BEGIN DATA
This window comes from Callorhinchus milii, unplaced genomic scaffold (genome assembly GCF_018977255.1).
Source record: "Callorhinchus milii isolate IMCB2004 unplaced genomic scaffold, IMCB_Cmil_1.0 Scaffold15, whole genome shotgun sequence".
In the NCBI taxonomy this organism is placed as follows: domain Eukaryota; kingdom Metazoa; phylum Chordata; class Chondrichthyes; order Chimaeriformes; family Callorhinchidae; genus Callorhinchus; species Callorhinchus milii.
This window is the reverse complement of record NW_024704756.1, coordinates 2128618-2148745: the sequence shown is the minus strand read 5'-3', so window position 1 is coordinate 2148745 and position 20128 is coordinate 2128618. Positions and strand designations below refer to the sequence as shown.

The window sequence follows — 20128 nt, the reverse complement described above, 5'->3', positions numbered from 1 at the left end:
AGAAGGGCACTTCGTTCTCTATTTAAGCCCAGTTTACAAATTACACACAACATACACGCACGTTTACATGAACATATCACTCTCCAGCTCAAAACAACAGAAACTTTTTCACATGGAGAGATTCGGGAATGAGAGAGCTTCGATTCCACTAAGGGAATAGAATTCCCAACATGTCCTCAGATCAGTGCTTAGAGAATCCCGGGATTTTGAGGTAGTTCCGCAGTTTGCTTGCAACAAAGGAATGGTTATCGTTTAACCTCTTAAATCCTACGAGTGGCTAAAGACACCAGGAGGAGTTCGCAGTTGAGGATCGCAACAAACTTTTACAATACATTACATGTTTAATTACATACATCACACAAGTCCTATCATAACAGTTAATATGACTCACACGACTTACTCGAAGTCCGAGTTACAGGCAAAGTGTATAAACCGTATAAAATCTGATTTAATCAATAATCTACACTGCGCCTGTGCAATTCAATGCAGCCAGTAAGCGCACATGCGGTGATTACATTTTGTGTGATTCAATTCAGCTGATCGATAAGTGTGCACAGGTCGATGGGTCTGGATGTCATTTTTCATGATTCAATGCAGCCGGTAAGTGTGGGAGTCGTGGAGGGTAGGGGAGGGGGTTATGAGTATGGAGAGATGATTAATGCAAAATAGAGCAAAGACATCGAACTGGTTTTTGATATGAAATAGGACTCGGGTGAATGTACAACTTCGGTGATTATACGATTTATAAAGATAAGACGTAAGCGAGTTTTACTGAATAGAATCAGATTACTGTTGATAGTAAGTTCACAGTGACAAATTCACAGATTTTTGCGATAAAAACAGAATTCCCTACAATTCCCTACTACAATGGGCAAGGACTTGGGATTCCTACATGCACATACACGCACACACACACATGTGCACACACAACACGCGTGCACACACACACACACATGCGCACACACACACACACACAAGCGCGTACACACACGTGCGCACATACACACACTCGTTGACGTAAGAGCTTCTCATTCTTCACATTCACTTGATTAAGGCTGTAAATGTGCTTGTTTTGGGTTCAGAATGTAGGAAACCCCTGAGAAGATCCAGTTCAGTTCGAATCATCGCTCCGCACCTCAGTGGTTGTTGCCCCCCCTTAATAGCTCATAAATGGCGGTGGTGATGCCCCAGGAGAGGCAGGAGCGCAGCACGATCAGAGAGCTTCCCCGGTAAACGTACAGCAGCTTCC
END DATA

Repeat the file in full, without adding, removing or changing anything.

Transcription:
This window comes from Callorhinchus milii, unplaced genomic scaffold (genome assembly GCF_018977255.1).
Source record: "Callorhinchus milii isolate IMCB2004 unplaced genomic scaffold, IMCB_Cmil_1.0 Scaffold15, whole genome shotgun sequence".
In the NCBI taxonomy this organism is placed as follows: domain Eukaryota; kingdom Metazoa; phylum Chordata; class Chondrichthyes; order Chimaeriformes; family Callorhinchidae; genus Callorhinchus; species Callorhinchus milii.
This window is the reverse complement of record NW_024704756.1, coordinates 2128618-2148745: the sequence shown is the minus strand read 5'-3', so window position 1 is coordinate 2148745 and position 20128 is coordinate 2128618. Positions and strand designations below refer to the sequence as shown.

The window sequence follows — 20128 nt, the reverse complement described above, 5'->3', positions numbered from 1 at the left end:
AGAAGGGCACTTCGTTCTCTATTTAAGCCCAGTTTACAAATTACACACAACATACACGCACGTTTACATGAACATATCACTCTCCAGCTCAAAACAACAGAAACTTTTTCACATGGAGAGATTCGGGAATGAGAGAGCTTCGATTCCACTAAGGGAATAGAATTCCCAACATGTCCTCAGATCAGTGCTTAGAGAATCCCGGGATTTTGAGGTAGTTCCGCAGTTTGCTTGCAACAAAGGAATGGTTATCGTTTAACCTCTTAAATCCTACGAGTGGCTAAAGACACCAGGAGGAGTTCGCAGTTGAGGATCGCAACAAACTTTTACAATACATTACATGTTTAATTACATACATCACACAAGTCCTATCATAACAGTTAATATGACTCACACGACTTACTCGAAGTCCGAGTTACAGGCAAAGTGTATAAACCGTATAAAATCTGATTTAATCAATAATCTACACTGCGCCTGTGCAATTCAATGCAGCCAGTAAGCGCACATGCGGTGATTACATTTTGTGTGATTCAATTCAGCTGATCGATAAGTGTGCACAGGTCGATGGGTCTGGATGTCATTTTTCATGATTCAATGCAGCCGGTAAGTGTGGGAGTCGTGGAGGGTAGGGGAGGGGGTTATGAGTATGGAGAGATGATTAATGCAAAATAGAGCAAAGACATCGAACTGGTTTTTGATATGAAATAGGACTCGGGTGAATGTACAACTTCGGTGATTATACGATTTATAAAGATAAGACGTAAGCGAGTTTTACTGAATAGAATCAGATTACTGTTGATAGTAAGTTCACAGTGACAAATTCACAGATTTTTGCGATAAAAACAGAATTCCCTACAATTCCCTACTACAATGGGCAAGGACTTGGGATTCCTACATGCACATACACGCACACACACACATGTGCACACACAACACGCGTGCACACACACACACACATGCGCACACACACACACACACAAGCGCGTACACACACGTGCGCACATACACACACTCGTTGACGTAAGAGCTTCTCATTCTTCACATTCACTTGATTAAGGCTGTAAATGTGCTTGTTTTGGGTTCAGAATGTAGGAAACCCCTGAGAAGATCCAGTTCAGTTCGAATCATCGCTCCGCACCTCAGTGGTTGTTGCCCCCCCTTAATAGCTCATAAATGGCGGTGGTGATGCCCCAGGAGAGGCAGGAGCGCAGCACGATCAGAGAGCTTCCCCGGTAAACGTACAGCAGCTTCC